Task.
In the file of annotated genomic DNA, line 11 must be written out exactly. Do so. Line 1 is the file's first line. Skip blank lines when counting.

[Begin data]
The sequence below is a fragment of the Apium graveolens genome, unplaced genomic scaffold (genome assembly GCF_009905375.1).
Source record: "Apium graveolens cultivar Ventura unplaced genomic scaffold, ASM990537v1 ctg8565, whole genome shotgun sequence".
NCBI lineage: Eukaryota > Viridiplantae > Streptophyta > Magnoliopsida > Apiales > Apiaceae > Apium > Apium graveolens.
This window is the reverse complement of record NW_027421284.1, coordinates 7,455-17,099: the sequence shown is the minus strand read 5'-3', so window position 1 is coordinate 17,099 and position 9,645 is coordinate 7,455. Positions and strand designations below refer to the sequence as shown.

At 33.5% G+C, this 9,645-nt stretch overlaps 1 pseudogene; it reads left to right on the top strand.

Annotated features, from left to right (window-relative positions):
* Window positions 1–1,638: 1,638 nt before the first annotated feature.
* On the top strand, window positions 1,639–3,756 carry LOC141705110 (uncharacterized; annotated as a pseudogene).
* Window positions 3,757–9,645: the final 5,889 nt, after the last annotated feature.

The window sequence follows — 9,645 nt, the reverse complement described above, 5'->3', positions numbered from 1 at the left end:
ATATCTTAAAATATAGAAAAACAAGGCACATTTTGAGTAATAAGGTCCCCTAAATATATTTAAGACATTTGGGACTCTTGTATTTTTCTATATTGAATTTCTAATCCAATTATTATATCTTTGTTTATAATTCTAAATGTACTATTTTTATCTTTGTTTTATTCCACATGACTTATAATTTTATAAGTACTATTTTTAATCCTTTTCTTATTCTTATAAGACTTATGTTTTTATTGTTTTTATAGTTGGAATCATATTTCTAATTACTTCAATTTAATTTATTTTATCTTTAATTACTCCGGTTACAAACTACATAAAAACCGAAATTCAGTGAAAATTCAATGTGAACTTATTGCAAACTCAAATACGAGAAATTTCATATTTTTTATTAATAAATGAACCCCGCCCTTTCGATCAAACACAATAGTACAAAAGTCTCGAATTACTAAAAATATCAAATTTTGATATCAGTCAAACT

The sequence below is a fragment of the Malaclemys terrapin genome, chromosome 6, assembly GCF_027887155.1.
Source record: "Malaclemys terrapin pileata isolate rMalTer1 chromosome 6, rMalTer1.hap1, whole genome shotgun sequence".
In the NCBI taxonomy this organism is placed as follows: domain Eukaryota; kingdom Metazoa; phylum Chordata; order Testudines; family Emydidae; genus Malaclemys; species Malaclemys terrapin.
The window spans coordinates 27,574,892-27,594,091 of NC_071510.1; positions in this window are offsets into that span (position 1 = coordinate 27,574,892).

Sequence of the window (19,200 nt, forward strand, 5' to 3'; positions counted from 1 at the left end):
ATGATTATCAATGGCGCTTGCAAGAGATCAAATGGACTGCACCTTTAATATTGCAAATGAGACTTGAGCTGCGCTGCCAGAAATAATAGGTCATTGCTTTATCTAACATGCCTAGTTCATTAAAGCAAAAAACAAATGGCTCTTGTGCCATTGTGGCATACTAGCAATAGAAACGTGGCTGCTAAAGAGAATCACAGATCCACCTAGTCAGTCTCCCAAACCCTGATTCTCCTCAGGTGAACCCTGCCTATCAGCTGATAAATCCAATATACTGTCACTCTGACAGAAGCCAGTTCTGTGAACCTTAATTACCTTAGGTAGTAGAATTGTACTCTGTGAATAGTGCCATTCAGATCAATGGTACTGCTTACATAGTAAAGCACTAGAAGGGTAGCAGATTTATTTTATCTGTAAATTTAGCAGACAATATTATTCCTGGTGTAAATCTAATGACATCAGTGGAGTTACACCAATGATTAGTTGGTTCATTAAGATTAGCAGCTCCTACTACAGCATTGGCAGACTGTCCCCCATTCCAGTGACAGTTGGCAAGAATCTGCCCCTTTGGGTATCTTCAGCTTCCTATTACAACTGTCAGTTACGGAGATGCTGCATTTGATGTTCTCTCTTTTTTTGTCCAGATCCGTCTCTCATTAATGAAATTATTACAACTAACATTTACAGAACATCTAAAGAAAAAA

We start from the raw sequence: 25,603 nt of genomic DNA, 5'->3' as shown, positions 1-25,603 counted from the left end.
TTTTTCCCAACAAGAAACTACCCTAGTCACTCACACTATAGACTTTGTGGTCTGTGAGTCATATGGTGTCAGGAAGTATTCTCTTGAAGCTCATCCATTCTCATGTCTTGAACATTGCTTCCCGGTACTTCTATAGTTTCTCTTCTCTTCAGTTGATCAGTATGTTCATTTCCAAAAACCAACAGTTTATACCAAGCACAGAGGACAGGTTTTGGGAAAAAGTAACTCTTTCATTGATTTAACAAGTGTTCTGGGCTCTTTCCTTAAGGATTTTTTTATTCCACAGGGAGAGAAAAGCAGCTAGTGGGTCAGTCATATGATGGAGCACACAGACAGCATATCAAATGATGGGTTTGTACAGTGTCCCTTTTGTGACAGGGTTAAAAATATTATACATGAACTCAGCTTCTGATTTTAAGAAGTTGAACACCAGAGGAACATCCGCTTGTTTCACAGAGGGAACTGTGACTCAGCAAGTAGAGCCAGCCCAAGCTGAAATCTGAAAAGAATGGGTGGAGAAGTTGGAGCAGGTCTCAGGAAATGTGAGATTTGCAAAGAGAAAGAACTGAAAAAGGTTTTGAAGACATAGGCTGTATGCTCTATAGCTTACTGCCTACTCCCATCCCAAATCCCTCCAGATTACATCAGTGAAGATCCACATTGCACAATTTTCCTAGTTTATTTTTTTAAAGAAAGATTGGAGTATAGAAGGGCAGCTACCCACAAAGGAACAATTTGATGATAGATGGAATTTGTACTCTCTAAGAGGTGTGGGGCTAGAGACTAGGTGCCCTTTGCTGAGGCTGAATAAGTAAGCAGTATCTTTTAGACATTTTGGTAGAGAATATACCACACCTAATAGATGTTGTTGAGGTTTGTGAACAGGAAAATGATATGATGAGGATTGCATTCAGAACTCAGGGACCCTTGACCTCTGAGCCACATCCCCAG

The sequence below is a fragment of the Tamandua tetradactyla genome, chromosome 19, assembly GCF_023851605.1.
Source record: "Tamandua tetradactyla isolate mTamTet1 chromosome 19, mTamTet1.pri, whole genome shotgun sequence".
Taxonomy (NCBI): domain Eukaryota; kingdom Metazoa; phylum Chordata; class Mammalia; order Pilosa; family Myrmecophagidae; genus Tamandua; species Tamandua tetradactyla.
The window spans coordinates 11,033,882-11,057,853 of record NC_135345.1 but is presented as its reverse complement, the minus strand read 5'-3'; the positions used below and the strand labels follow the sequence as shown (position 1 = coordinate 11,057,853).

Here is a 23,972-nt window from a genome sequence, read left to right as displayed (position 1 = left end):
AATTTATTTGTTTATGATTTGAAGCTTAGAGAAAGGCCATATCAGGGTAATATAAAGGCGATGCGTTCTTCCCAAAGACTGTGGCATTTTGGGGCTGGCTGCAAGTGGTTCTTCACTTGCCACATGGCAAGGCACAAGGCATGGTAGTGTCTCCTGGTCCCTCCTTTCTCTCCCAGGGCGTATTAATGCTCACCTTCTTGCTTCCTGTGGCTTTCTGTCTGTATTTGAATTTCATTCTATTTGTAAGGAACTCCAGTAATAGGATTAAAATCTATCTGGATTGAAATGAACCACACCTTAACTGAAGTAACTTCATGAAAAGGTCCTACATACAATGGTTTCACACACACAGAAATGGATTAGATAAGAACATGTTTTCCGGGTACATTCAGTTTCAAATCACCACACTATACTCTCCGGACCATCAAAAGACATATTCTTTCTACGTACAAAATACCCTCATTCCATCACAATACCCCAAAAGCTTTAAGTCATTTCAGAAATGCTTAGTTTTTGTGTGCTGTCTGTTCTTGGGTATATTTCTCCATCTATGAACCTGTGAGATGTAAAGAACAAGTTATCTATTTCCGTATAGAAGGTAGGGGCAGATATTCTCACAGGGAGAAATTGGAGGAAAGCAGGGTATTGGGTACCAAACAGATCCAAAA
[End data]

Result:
ATATCTTAAAATATAGAAAAACAAGGCACATTTTGAGTAATAAGGTCCCCTAAATATATTTAAGACATTTGGGACTCTTGTATTTTTCTATATTGAATTTCTAATCCAATTATTATATCTTTGTTTATAATTCTAAATGTACTATTTTTATCTTTGTTTTATTCCACATGACTTATAATTTTATAAGTACTATTTTTAATCCTTTTCTTATTCTTATAAGACTTATGTTTTTATTGTTTTTATAGTTGGAATCATATTTCTAATTACTTCAATTTAATTTATTTTATCTTTAATTACTCCGGTTACAAACTACATAAAAACCGAAATTCAGTGAAAATTCAATGTGAACTTATTGCAAACTCAAATACGAGAAATTTCATATTTTTTATTAATAAATGAACCCCGCCCTTTCGATCAAACACAATAGTACAAAAGTCTCGAATTACTAAAAATATCAAATTTTGATATCAGTCAAACT